Spring time, eh? Time for a little reading update! I'll be honest, my book game hasn't been on top form of late. Usually, my time to read is during the commute and one of these titles had me stepping onto the platform still clutching my book whilst slowly weaving in and out of fastidious commuters who 'tutted' loudly at my 'tunnel vision' book antics.
Recently things have been very busy at Camp Snug, half for very happy reasons and half for generic life/work reasons. I'd love to say I'd spent the past two weeks up to my eyeballs in photography work and frolicking through the woods... Actually, the frolicking in the woods did happen, but unintentionally and in the mountains of Portugal, which is a story to save for another day. The truth? Being back at work has knocked me over the head this week and on more than one occasion coming home my book has slipped out of hands and onto the train floor, occurring at the same time as an inelegant chin bob that jerked me awake.
Regardless, I have managed to get through a few books and some of them are absolute winners that you'll want to be adding to GoodReads. Also, if anyone wants to explain to me how GoodReads works and if it's a very 'time heavy' activity, do let me know! Ok, on to the titles...
The Midnight Rose // Lucinda Riley
Spanning four generations, The Midnight Rose sweeps from the glittering palaces of the great maharajas of India to the majestic stately homes of England, following the extraordinary life of a remarkable girl, Anahita Chaval, from 1911 to the present day . . .
This title was read as part of the Bloggers Book Club and whilst opinion was divided on it, I can adamantly say that I absolutely loved it. Sure, this book isn't going to change your life, but the level of description, the dialogue, the characters, were absolutely dreamy and hugely vivid. I know the exact palace layout of Anahita's childhood, the moors of her English home, the smell of the herbs she uses to heal; it's total escapism. The woven narrative of a modern day American actress discovering the past life of a 1920's Indian nurse is brilliantly done. The only let down? THAT odd event at the end, which spoiled the beautifully intricate world I had built up in my head a little bit. Is it worth a read? Absolutely. Just don't read the last 20 pages.
Us // David Nicholls
'"I was looking forward to us growing old together. Me and you, growing old and dying together.'
'Douglas, who in their right mind would look forward to that?’”
This is that book. The one I mentioned at the beginning of the post. My housemate Farouk recommended it to me and he bombed through it in a couple of days; a trend I promptly followed. I had trepidations, if I'm honest. I would never have picked up a novel about the divorced father of one teenage son if not for such high recommendations. But do you know what? This book is hilarious. In fact, it's not just hilarious, but beautifully poignant in a observational, delicate way. Nicholls frames the scenes of humanity in a such a way that you find yourself constantly looking for everyday 'screenshots' after you've put the book down. I openly laughed out loud at some points; something I haven't done since reading the Georgia Nicholson books as a 13 year old. Seriously, I loved it. Now the question is, should I read 'One Day'?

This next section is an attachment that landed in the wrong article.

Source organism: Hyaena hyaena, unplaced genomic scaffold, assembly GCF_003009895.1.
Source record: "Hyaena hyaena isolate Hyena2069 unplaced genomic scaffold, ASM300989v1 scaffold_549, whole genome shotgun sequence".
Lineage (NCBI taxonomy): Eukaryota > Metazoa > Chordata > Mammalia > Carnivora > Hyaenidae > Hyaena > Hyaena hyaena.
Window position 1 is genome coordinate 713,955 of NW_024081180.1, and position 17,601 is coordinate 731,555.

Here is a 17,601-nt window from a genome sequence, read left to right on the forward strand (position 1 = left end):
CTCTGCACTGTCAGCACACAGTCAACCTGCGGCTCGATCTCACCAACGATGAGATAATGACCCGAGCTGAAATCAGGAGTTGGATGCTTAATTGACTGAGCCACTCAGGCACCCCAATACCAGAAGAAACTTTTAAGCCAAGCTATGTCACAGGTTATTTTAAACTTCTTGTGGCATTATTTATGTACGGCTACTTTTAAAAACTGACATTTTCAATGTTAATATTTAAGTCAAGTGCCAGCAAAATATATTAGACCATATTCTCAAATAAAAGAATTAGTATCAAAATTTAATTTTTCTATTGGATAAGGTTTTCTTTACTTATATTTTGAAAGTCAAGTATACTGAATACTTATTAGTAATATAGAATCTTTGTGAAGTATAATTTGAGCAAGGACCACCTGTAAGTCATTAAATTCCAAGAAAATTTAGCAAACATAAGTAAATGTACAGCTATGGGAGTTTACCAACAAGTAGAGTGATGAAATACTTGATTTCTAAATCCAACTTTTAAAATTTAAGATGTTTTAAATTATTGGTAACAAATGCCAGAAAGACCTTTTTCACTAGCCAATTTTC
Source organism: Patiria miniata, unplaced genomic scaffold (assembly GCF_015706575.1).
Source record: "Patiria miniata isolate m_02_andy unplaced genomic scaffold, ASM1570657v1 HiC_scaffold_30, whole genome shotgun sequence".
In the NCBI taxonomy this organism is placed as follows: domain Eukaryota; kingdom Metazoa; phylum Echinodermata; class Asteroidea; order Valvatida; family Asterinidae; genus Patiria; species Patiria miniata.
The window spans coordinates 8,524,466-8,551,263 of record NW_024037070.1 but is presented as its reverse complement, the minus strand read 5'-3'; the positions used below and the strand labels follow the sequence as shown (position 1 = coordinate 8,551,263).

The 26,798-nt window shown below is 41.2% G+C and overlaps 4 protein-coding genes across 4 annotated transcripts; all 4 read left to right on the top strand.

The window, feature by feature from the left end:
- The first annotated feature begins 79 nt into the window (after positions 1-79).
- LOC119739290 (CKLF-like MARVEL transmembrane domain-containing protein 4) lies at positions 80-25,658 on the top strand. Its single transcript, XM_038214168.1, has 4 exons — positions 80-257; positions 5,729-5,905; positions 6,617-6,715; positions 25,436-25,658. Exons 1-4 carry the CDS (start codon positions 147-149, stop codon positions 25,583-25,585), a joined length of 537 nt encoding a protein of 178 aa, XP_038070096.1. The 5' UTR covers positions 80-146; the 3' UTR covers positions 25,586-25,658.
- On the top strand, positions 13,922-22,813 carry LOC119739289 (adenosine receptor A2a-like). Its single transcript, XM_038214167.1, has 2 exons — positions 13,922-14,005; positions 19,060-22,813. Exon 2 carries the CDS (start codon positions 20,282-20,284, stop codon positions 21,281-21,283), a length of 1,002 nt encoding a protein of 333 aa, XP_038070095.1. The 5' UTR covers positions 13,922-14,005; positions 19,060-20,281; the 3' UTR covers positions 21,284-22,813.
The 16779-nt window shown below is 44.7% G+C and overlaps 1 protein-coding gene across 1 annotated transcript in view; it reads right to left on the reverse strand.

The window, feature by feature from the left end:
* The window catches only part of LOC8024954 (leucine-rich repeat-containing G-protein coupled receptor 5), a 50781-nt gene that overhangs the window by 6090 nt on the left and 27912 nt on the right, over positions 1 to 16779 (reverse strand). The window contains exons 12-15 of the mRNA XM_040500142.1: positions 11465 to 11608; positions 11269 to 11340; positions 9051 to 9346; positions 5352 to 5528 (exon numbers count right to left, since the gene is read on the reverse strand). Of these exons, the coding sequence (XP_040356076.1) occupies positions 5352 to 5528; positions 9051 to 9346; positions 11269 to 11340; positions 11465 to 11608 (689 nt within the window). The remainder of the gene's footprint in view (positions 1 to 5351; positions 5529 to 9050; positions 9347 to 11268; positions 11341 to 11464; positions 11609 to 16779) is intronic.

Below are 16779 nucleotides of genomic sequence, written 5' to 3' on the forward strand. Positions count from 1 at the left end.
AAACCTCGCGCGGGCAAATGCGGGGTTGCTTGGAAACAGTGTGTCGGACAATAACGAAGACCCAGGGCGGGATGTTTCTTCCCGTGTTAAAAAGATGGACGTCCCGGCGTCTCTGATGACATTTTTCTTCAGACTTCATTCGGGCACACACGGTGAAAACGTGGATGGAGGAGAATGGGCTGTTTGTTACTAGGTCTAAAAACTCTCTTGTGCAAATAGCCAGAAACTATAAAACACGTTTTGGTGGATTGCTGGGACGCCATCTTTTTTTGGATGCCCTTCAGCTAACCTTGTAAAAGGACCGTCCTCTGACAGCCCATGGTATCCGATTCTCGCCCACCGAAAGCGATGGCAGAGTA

Frankie is a magazine that oozes great design and authentic journalism, but above all it showcases some bloody cool people in a format that makes my eyes and heart hurt from how aesthetically pleasing it is. Some of the people you read about seem to have such a wonderfully creative life that you want to punch them in the face but also go out for granola and a flat white afterwards. It's inspiration and aspiration in a magazine. If you're a paper fiend like me you're going to be a happy bunny. Not only do they have gorgeous print work inside to cut up and use in the future, but they also give you 'tear out' writing paper, cards and wall planners. #swoon.
The Song of Achilles
Greece in the age of heroes. Patroclus, an awkward young prince, has been exiled to the court of King Peleus and his perfect son Achilles. Despite their difference, Achilles befriends the shamed prince, and as they grow into young men skilled in the arts of war and medicine, their bond blossoms into something deeper - despite the displeasure of Achilles' mother Thetis, a cruel sea goddess.A war for Helen of Troy brings the two boy's bond to breaking point...
This was another recommendation from a friend, which I have been slowly reading over the past few weeks. You know a book that seems better when you read big chunks of it at a time? This is one of those books. I've never been into Greek/Roman Gods that much. I don't really know who Theseus or Apollo are. This book is a perfect springboard into Ancient Greek culture, as the modern writing, highly sensory descriptions and intoxicating love story have you hooked from the beginning. What I struggled with a bit? The war bits. I love watching war scenes on TV, but for some reason reading about them makes me feel as bored as Ron Weasley in a History of Magic lesson. If you want a contemporary angle on Greek history, jump in with two feet. As a novel out of my comfort zone, it's proved pretty good indeed.
Do you go through different paces of reading? Have you ever kicked your book across a train carriage in a desperate attempt to get off before the doors close? It can't just be me?!
Have a read of all bookish related things here.
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